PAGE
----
IT Consulting Companies and the Mythology of Job Creators

 What This Article Covers

  • How the consulting business undermines the concept and the mythology of “job creators”
  • IT consulting companies and the contribution to income inequality.
  • Underhanded strategies by consulting companies to get sales at any cost
  • How low can consulting companies go?

IT Consulting Companies as Proof Against the Mythology of “Job Creators “

They are amazingly similar, part of the Mitt Romney crowd that think that they are the ones that actually add value to society, when in fact they really primarily do two things; live off of the labor of others and exploit labor. In fact, the consulting business is an excellent repudiation of the concept of the “job creators.” This is a phrase, which is often used by corrupt conservatives, and is repeated ad nauseum by Fox News.

The Concept

The basic concept is that  the entities that “create jobs” are businesses. However, when a consulting company either hires a permanent employee or someone like me as a sub-contractor, they are not hiring to fill an internal need, but hiring to fill the need at another company. Therefore, the consulting company cannot be the job creator. They are the job or demand intermediary. And, very quickly, if another company, say IBM were to win the contract from Accenture, then the Accenture would be the hiring company. But again, all that has happened is demand has switched to flow through a new intermediary.

Lets chart about how the demand for consulting services originates  Here is another example, I once interviewed with a company for a demand planning project. I competed against Plan4Demand. I told the company that it was not possible to turn on statistical forecasting in SAP DP in 3 months, and I believe that Plan4Demand either said it was possible, or from my experience seeing their PP/DS webinar, essentially sugar coated what could be done in DP, and mentioned none or few of the downsides in the application. This may have been the decisive factor that helped them get the business. Therefore Plan4Demand staffed the project, instead of a recruiter I worked though. A few months later I was contacted by Plan4Demand about whether I would be interested in working for them….full time of course, so they could pull the majority of the billing rate into their coffers. It should be noted that even in situations where I would work as a contractor to Plan4Demand, they would still take roughly ½ the billing rate that the client paid, contribute nothing to my ability to implement the project (in fact probably detract from it as they had given inaccurate information to the client to get the business – placing the responsibility for meeting the false promises). This payment is what economists refer to as a rent. In fact one can easily simply replace several words in a quotation from the independent economist Michael Hudson. Here is the original quotation which refers to the charging of interest on the part of banks which work under a fractional reserve system (i.e. they can loan out roughly $100 for every $1 to $2 they have on reserve:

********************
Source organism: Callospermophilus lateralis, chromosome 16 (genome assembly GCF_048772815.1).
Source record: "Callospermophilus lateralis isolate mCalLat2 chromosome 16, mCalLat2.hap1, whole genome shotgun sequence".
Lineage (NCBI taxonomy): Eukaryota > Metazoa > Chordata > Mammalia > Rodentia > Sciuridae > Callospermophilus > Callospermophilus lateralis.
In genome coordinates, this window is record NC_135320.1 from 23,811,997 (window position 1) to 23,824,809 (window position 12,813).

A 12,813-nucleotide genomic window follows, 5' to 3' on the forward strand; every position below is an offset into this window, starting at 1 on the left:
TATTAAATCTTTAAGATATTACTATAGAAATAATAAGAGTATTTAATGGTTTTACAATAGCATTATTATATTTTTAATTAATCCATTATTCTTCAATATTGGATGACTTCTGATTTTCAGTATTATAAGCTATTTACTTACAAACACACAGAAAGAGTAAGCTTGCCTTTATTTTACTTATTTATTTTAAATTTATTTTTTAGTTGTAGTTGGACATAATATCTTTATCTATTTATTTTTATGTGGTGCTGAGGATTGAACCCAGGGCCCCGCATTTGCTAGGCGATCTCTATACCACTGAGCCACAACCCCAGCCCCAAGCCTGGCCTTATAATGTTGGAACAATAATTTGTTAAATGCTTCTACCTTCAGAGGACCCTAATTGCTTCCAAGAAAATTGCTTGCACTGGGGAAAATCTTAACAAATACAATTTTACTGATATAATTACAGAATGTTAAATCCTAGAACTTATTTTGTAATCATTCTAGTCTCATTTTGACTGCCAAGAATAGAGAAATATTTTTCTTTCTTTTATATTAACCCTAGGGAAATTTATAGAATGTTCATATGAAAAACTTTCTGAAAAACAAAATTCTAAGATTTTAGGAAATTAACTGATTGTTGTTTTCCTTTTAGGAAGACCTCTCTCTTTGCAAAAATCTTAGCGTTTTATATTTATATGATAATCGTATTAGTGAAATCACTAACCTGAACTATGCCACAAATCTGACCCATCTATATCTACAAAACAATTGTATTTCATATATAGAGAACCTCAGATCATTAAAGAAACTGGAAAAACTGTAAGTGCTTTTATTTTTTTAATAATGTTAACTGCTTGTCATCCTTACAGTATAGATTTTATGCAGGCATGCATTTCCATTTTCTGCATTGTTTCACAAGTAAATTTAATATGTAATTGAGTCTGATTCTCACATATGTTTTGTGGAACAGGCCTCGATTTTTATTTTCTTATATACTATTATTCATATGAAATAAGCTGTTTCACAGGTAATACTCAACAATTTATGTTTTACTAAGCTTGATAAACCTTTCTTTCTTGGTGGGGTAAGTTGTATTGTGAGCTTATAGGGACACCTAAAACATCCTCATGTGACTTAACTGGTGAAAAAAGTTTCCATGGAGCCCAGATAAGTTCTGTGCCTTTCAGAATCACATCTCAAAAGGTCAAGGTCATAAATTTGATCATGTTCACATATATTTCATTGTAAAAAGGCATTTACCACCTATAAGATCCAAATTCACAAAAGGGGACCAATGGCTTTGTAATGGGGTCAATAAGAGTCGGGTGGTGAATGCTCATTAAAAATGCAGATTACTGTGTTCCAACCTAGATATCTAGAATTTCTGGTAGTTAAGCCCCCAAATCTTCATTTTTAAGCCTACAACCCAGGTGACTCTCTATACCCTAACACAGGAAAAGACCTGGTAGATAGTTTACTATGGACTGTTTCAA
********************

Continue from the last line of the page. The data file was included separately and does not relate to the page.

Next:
Interest payment much like a tax – a charge without a corresponding cost of production, paying for the privilege of creating bank credit electronically in today’s world. It is predatory rather than productive, adding a price without reflecting an intrinsic cost-value. It is a form of economic rent – although not one that Ricardo discussed when he limited the concept of landlords rather than to the banking sector.

The same paragraph works for consulting companies with just a few adjustments in orange text:

Payments to consulting companies above the monies paid to the consultants (which are quite significant) much like a tax – a charge without a corresponding cost of production, paying for the privilege of the matching buyers and seller in today’s world. It is predatory rather than productive, adding a price without reflecting an intrinsic cost-value. It is a form of economic rent – although not one that Ricardo discussed when he limited the concept of landlords rather than to the consulting sector.